Surviving the Summer holidays with your PDAerAug 12, 2021
Surviving the Summer holidays with your PDAer.
It’s the time of year when social media likes to remind us that “we only have 18 precious summers with our children”, and it seems as if everyone is out there having adventures and #MakingMemories. All those Instagram photos of smiling children splashing in the sea one day and exploring Legoland the next, can feel like an accusation. As if you are somehow failing if you don’t do the same.
So, dreaming of making summer memories, you pack everyone up and head to the zoo. Of course it takes hours just to leave the house so by the time you arrive you’re determined to make the most of it. You drag everyone round to see every single exhibit, have tea out and only leave at closing time.
Then the meltdowns hit.
This is exactly how summer days used to go in my family before I knew about PDA. I just wanted to have a fun day but the lasting memories were always of meltdowns and arguments. Looking back I even remember similar trips from my own childhood, my mum wanting to see every exhibit at the museum when I was too exhausted to take any of it in!
These days I have learnt a better, less stressful, way to structure our days and weeks in the holidays. I’ve learned that less, is more ...
Shopping trips and other everyday outings
We all have to do things, pop to the shops or attend an appointment. It may not be fun, but these things have to be done!
The trouble is, walking into a supermarket can be a huge assault on your senses. The music, all the people, bright lights, huge echoey space, bright colours. And then there’s all the expectations around social distancing, queueing, things you shouldn’t touch and ways to behave. No wonder it can be overwhelming!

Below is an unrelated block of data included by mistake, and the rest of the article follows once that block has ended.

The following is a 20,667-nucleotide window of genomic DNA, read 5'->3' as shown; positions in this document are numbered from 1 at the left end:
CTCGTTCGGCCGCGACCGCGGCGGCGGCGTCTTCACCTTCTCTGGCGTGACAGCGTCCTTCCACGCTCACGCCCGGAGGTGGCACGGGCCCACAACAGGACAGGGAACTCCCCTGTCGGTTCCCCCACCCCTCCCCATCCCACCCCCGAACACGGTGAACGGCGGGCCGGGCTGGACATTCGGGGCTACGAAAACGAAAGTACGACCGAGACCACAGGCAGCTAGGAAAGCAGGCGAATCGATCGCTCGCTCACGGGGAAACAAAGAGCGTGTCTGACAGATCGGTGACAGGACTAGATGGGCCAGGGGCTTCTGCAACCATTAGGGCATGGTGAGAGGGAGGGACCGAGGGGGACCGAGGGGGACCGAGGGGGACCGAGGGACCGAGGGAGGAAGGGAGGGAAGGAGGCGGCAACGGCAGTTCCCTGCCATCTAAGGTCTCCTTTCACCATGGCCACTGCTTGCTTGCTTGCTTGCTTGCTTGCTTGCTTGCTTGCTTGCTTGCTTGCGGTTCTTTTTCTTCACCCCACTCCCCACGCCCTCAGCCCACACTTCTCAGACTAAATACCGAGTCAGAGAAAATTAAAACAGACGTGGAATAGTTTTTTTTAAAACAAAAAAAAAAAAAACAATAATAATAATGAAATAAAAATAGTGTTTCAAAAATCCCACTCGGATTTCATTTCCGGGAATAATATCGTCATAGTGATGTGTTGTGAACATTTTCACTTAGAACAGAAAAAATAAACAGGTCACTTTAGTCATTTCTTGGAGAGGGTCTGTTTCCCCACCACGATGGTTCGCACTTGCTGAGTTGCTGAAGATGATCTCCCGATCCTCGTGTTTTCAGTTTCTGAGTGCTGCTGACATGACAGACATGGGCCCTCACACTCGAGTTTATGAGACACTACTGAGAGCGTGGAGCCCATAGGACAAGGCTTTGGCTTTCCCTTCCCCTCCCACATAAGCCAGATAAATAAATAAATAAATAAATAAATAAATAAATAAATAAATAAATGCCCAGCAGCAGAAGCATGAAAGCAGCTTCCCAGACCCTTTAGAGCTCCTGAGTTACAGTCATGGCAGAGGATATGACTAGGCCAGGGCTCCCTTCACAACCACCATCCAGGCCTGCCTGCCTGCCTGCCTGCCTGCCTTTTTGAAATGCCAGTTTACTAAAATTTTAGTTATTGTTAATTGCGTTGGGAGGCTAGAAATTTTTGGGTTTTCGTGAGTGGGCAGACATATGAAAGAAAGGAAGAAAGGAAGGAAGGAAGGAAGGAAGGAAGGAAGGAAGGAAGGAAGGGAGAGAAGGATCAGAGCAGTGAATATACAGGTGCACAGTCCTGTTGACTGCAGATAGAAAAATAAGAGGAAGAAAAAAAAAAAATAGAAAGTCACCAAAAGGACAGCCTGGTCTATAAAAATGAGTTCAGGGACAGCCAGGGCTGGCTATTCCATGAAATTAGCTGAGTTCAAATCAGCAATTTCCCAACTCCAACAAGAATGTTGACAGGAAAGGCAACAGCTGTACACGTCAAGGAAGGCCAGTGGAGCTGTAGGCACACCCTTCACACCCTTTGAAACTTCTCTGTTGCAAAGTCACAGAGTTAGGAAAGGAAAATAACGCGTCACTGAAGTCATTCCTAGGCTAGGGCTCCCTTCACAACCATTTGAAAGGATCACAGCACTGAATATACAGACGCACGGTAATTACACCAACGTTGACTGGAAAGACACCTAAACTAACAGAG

If you live in a two adult household then one solution is to shop alone, another option might be to place orders online. Either way, planning is important. Aim to get everything you need for the week so that you won’t have to do top up shops.
When you do have to go somewhere, stick to just one place. Avoid booking lots of appointments in one day or popping into another shop. The sensory impact of going into lots of places could well be too much.
When you are in the shop it can be helpful if your PDAer has something to focus on. Letting them have control of the shopping list or the scanner can make all the difference.
Big trips out
There are probably two types of day trips. Some are low cost and fairly low demand, like going to the beach or a forest. Everyone has a lot of freedom to choose their own activities and they tend not to be very overwhelming, unless there are a lot of people there.
Other trips are much higher stakes. The entry ticket is expensive, it’s busy, noisy and bright. Maybe there’s a long journey involved as well.
If you want to go somewhere like a theme park, a children’s museum or a festival there are a few things that will make your day much less stressful. First of all, keep it short. Two or three hours are the most that my family can handle, and while it seems a shame not to stay and “get our money’s worth”, it wouldn’t be worth the cost in terms of meltdowns and fights.
You can also ask your children how long they want to stay, and if there is anything in particular they want to see or do. Having a sense of that time boundary really helps everyone to enjoy the trip, and leave on a good note.
Don’t forget to plan some downtime to recover after a big outing. It might take a day or two of staying at home, perhaps with extra screen time, to recharge. You may decide that one trip every two weeks is enough for your family, and if so that’s OK.
The important thing with holidays is to keep everything as simple as you can.
Renting a house might be a better choice than a hotel. That way you can have some control over the environment and have a place to potter about on quiet days. It also means you can provide familiar foods and stick to your usual routines as much as you need to.
Once you have found somewhere that you like, returning each year can be helpful. The familiarity makes things easier and you can slowly drip feed your PDAer memories over the weeks before you leave. Just quietly remind them of the beach, the fish and chip shop, the bunk beds or anything else that will spark familiarity when you arrive.
Above all, whatever you do this summer, be compassionate with yourself. Stay in your own lane and ignore those who seem to be going on a different adventure every day. After all, you never know what’s going on behind those smiling social media photos! Give your children and young people what they need, in their own time, and enjoy a relaxed summer and a slower sort of fun.
You never know, maybe someone on Instagram is envying your #slowsummer!